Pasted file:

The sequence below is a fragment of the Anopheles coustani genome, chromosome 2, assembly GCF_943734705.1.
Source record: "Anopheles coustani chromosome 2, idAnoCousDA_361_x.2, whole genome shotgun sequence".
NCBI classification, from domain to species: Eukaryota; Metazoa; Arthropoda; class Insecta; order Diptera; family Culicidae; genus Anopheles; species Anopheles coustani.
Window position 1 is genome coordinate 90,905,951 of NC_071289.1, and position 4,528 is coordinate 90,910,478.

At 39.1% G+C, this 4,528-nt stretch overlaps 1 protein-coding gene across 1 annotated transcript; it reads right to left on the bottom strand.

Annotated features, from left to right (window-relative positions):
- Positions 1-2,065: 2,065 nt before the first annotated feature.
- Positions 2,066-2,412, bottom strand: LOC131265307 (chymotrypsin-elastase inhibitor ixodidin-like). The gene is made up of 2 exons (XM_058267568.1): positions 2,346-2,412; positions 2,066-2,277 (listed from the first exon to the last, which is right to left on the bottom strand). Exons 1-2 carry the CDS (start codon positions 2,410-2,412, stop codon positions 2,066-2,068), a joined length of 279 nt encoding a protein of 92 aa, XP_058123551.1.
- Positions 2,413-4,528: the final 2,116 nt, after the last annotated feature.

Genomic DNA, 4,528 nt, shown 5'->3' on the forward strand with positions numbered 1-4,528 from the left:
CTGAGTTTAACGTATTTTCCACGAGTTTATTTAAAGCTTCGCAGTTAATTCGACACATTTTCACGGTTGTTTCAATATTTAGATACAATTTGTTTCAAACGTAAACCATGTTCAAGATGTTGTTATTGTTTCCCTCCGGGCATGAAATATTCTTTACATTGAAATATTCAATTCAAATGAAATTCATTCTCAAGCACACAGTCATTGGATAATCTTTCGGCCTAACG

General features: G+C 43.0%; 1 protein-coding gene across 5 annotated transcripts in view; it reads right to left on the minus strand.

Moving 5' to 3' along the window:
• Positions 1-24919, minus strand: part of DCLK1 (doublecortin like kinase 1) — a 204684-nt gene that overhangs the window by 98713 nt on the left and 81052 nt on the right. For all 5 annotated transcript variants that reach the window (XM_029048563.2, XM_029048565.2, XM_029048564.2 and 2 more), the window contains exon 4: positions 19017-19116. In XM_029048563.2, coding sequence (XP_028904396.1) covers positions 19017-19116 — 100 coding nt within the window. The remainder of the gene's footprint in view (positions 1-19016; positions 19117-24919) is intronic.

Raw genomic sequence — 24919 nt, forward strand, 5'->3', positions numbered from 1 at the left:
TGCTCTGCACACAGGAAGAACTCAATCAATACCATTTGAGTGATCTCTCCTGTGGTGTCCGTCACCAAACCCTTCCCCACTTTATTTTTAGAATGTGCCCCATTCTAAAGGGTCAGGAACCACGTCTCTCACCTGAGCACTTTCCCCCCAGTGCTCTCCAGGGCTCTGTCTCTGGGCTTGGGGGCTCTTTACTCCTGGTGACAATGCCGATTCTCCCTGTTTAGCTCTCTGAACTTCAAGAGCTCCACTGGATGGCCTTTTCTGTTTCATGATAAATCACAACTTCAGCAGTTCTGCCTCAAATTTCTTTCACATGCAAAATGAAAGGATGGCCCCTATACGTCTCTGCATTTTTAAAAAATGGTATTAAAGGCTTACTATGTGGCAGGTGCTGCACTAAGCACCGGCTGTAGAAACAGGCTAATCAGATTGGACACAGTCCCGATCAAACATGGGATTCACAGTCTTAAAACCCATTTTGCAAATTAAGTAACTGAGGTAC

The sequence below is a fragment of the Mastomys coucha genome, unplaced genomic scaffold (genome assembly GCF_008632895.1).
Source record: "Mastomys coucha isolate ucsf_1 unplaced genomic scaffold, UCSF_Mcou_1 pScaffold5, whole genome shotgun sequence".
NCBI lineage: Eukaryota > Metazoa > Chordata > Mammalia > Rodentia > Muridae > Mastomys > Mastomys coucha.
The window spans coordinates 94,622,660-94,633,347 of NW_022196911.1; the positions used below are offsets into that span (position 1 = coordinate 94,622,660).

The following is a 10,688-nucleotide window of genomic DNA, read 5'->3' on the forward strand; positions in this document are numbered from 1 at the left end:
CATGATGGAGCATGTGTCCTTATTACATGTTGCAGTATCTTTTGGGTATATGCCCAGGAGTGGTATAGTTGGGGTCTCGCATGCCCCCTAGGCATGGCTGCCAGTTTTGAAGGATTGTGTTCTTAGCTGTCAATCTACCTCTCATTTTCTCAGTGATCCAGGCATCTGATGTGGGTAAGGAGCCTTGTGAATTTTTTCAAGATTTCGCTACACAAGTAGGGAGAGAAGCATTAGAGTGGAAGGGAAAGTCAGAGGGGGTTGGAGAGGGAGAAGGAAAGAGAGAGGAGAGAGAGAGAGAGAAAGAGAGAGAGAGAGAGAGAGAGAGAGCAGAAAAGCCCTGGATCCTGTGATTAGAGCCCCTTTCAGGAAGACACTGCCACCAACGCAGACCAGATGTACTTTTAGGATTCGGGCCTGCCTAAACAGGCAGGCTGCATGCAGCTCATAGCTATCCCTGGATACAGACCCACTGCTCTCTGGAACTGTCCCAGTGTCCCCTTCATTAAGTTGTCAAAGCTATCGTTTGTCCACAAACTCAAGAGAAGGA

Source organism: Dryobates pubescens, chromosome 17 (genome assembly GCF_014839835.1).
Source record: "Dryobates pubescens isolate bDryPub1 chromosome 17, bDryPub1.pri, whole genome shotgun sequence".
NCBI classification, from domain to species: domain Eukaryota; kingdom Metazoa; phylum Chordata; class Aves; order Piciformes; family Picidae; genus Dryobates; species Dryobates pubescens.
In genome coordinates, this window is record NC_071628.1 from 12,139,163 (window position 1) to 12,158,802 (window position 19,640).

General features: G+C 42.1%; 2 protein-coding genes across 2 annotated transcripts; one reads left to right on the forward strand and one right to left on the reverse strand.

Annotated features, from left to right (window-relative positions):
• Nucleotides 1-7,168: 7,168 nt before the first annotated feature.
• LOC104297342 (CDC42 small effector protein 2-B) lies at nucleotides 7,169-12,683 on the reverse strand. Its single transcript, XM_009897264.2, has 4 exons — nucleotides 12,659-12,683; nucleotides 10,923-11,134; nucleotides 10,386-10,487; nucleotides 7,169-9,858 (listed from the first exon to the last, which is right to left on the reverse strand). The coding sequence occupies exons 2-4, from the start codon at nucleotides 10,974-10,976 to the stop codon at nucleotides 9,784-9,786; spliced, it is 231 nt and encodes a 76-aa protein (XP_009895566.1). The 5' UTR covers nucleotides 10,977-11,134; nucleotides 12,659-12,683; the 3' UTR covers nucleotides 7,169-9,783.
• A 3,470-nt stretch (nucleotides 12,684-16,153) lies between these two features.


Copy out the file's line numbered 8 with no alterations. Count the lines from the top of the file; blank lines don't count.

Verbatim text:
- Positions 2,066-2,412, bottom strand: LOC131265307 (chymotrypsin-elastase inhibitor ixodidin-like). The gene is made up of 2 exons (XM_058267568.1): positions 2,346-2,412; positions 2,066-2,277 (listed from the first exon to the last, which is right to left on the bottom strand). Exons 1-2 carry the CDS (start codon positions 2,410-2,412, stop codon positions 2,066-2,068), a joined length of 279 nt encoding a protein of 92 aa, XP_058123551.1.